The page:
Hudson Valley Decoded: Meanings Behind 5 of Our Most Famous Names
I know I'm not the only one who wondered why we have so many kills in our area. We have the Dutch settlers who populated our region in the 1600s to thank for that one. Kill means stream, or creek, and with that small amount of information, Peter's Kill Area on Rte. 44 sounds a lot less terrifying.
Speaking of good ol' H20, Minnewaska State Park, which is just down the road from the non-murderous Peter's Kill, means "good water", derived from Native American languages. And that's what this list is about: the background, history, and etymology (had to spellcheck that one) of some of the most famous names in the Hudson Valley. Let's start with a hilarious one.
Just north of Hudson is the 9,000-person town of Coxsackie, NY. Translations of the Native American word differ, but the consensus is that it's about a bird. The most popular meanings are "migrating geese", or "place of owls".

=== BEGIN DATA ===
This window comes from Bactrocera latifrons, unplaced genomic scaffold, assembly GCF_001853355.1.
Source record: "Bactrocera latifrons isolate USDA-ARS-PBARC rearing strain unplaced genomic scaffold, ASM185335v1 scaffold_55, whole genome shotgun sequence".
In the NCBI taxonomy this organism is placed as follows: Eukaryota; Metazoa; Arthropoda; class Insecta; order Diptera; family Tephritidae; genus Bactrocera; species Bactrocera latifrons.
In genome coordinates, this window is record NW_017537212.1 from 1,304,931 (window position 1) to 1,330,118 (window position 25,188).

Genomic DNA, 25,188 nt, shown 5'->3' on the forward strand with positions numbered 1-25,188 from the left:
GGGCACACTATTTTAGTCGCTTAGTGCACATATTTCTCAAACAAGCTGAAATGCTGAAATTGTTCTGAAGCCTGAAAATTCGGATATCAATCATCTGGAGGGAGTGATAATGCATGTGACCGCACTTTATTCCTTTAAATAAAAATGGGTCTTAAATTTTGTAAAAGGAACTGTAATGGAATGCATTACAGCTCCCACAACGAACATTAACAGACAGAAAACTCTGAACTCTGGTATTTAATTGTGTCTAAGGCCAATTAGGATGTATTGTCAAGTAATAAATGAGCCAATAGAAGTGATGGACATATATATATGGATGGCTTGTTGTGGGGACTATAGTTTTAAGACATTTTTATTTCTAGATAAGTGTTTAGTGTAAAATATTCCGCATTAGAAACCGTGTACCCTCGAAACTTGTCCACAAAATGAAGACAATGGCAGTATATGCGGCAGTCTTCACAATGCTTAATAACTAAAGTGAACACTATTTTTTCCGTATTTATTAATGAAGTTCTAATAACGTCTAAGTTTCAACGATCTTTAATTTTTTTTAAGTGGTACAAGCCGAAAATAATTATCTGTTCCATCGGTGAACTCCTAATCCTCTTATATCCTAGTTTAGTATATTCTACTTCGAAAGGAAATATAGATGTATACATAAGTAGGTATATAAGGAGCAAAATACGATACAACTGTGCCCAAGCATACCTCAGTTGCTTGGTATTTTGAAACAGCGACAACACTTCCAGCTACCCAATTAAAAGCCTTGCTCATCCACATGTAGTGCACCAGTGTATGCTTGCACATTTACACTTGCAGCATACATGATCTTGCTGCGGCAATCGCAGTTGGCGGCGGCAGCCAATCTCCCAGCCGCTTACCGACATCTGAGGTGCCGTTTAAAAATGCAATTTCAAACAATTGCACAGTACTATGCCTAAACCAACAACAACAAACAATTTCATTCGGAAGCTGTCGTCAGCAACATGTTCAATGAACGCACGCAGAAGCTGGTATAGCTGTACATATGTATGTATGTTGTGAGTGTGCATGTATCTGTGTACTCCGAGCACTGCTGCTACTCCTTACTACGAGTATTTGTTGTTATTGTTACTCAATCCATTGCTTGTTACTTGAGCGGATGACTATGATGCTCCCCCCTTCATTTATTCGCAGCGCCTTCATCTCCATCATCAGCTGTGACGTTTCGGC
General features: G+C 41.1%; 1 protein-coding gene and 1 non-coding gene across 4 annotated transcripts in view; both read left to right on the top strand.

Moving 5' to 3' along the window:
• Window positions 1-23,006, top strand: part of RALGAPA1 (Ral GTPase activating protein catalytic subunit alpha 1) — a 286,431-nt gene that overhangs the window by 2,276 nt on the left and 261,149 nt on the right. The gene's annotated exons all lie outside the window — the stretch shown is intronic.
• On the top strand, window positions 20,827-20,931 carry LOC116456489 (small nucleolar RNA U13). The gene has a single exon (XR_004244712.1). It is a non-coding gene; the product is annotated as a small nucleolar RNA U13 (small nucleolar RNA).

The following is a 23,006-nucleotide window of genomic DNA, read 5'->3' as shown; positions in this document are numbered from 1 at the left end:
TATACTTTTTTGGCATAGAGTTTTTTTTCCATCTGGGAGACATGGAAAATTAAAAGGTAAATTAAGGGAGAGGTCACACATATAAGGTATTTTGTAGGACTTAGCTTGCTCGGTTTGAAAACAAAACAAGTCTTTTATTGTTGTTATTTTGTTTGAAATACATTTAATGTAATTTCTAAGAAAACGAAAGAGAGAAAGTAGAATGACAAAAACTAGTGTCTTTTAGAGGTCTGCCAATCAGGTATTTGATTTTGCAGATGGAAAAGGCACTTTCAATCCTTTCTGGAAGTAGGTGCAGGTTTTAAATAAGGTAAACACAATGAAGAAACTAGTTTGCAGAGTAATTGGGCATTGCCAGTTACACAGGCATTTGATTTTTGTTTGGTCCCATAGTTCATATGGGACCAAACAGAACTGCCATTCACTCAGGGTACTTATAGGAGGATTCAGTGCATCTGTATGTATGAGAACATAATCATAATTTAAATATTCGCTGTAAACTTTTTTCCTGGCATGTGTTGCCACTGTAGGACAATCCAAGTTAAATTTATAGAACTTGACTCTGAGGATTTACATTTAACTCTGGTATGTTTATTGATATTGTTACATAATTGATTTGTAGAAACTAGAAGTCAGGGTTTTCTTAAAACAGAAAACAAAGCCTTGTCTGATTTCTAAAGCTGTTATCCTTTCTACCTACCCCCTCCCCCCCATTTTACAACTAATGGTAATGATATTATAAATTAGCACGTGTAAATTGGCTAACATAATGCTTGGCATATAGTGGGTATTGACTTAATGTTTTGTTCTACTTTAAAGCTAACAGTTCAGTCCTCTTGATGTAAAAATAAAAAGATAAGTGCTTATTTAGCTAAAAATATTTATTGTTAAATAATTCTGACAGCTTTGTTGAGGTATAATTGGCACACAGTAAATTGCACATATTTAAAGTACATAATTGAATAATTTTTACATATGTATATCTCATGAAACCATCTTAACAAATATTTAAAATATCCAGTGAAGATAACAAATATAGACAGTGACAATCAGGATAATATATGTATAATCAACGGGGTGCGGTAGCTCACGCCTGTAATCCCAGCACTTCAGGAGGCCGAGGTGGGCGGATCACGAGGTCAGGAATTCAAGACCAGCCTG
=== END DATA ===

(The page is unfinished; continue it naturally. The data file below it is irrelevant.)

The Catskills is one of the most famous regions in our area, but how many people actually know what it means? Well, we already have kill down, and while it's a little anti-climactic, Cat, or kaat, still mean cat, meaning that roughly, the mountain range can translate from old Dutch to "Wildcat Creek". Another theory claims that it was instead derived from the Dutch word "kasteel", which referred to the walls they observed that were built around Native American villages.
Growing up in Ulster County, Onteora was one the school districts we often faced-off against in sports. While we usually crushed them (go Ganders!), their name is pretty cool, translating from a Native American language meaning "hills of the sky".
Speaking of Ulster County, there are few places more beautiful places than the Ashokan reservoir. Fittingly, Ashokan translates to "place of fish".
Staying with the water theme, Esopus, a town near New Paltz, and also the namesake of a creek, literally means "small river"